As U.S. jet fighters return to Iraq's airspace, political pundits carpet-bomb American foreign policy and President Obama putters around Martha's Vineyard, the nation's malaise grows increasingly palpable.
This worsening mood crosses ideological divides. Collectively, it amounts to “a country that feels ‘everything is terrible,'” according to one analyst.
Even the president's media allies who support his “hope and change” regardless of how hopeless his policies turn out are turning against him. The latest “straw” (but probably not the last) is U.S. airstrikes to restore order (was there ever any?) in Iraq.
“I've been trying to figure out this man's doctrine now for six years,” NBC reporter Chuck Todd said on Sunday's “Meet the Press.” “He doesn't have one … .”
In fairness, the long-standing mess in Iraq predates Mr. Obama's tenure. What made situations worse, there and elsewhere, is the projection of U.S. weakness — meaningless “red lines,” an ineffectual response to Russian belligerence and, most recently, the U.S. tucking tail in Libya. Indecision and weakness have opened wide the door for ISIS, a brand of Islamofascists worse than al-Qaida.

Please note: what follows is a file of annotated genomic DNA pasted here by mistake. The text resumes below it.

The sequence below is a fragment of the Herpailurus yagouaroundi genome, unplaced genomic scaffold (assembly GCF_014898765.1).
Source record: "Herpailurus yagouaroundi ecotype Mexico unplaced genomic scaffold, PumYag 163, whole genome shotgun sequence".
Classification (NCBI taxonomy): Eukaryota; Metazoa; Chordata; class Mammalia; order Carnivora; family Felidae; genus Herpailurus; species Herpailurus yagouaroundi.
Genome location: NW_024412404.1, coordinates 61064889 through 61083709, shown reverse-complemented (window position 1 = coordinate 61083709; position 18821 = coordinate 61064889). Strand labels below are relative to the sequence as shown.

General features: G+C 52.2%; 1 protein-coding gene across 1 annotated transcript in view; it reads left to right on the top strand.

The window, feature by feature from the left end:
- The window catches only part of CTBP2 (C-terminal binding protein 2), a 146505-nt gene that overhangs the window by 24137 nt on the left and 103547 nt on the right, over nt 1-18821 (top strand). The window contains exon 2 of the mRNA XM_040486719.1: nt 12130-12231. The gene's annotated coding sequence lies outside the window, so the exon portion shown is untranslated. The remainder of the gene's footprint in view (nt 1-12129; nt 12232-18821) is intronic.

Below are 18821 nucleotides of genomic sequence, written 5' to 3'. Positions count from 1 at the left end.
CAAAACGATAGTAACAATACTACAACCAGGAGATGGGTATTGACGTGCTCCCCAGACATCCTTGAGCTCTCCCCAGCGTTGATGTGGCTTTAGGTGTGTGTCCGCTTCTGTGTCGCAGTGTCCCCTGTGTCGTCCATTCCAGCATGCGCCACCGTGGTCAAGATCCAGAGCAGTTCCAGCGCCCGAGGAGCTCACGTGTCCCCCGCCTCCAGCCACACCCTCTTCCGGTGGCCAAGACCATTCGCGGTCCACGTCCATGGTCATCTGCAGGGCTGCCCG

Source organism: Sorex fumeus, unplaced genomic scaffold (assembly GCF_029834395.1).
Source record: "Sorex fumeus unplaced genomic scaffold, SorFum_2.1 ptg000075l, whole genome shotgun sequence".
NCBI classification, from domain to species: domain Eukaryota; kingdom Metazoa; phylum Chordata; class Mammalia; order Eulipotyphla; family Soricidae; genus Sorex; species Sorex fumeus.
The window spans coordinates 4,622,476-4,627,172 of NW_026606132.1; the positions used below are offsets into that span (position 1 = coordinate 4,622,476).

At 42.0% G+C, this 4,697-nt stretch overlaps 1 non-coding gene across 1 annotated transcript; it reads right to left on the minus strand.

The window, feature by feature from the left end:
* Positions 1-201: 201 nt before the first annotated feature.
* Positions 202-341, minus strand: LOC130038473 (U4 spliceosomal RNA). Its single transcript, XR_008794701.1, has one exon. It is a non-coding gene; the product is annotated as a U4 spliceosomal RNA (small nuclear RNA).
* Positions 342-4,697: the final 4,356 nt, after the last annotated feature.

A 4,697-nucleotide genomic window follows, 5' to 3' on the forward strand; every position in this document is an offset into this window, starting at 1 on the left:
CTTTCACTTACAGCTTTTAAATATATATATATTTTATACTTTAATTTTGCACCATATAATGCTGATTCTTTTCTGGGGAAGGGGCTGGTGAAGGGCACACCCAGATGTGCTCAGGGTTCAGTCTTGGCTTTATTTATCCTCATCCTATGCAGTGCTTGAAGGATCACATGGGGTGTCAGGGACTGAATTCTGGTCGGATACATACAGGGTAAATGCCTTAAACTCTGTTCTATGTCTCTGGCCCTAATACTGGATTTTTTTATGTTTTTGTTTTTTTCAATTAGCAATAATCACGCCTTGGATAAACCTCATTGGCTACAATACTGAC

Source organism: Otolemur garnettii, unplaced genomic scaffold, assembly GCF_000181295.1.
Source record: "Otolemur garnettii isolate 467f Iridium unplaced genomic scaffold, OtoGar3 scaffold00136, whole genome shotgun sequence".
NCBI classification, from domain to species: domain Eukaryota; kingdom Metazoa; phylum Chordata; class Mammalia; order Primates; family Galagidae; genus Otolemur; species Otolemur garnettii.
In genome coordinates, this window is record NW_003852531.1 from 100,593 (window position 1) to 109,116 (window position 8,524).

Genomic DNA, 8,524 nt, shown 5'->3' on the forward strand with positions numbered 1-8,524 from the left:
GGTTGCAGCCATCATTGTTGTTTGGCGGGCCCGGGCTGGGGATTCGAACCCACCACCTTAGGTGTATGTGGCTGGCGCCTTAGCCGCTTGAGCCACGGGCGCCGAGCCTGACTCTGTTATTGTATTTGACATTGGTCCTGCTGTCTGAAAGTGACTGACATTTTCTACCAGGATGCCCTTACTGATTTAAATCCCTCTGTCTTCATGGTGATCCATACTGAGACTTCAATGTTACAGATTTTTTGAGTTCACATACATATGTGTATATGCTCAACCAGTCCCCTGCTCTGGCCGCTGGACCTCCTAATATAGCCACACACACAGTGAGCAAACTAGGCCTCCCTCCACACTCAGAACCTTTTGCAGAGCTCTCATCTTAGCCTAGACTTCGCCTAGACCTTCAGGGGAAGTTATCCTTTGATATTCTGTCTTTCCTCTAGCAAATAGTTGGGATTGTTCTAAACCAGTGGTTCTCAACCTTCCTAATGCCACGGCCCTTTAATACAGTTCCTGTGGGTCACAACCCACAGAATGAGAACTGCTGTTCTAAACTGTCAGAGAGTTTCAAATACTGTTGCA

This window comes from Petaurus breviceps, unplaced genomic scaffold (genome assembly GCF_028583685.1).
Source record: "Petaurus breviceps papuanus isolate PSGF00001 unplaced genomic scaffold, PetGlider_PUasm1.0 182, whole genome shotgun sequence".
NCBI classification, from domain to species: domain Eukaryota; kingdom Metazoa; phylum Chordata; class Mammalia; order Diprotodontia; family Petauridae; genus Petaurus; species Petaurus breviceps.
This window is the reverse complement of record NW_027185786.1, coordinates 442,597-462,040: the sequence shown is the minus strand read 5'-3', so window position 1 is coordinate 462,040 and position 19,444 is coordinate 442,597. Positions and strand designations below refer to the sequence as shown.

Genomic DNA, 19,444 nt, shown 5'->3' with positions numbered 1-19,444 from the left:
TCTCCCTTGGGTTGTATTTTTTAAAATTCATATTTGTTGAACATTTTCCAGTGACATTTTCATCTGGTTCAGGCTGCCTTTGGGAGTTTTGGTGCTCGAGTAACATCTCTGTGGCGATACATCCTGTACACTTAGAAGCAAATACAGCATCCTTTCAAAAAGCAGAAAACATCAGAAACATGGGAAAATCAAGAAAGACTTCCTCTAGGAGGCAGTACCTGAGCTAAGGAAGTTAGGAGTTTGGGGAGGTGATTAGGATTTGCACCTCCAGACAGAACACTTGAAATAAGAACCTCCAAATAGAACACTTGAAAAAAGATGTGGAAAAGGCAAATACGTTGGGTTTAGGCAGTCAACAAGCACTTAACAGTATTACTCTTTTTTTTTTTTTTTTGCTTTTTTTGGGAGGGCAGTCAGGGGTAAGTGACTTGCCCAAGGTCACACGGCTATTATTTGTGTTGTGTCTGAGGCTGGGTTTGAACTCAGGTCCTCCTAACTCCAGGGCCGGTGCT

For this, Americans have reason to feel frustrated, even angry. But malaise must not translate into inaction on Election Day. Restoring America's spirit begins by rejecting those in Congress whose profound failure has been to allow Barack Obama to walk over them.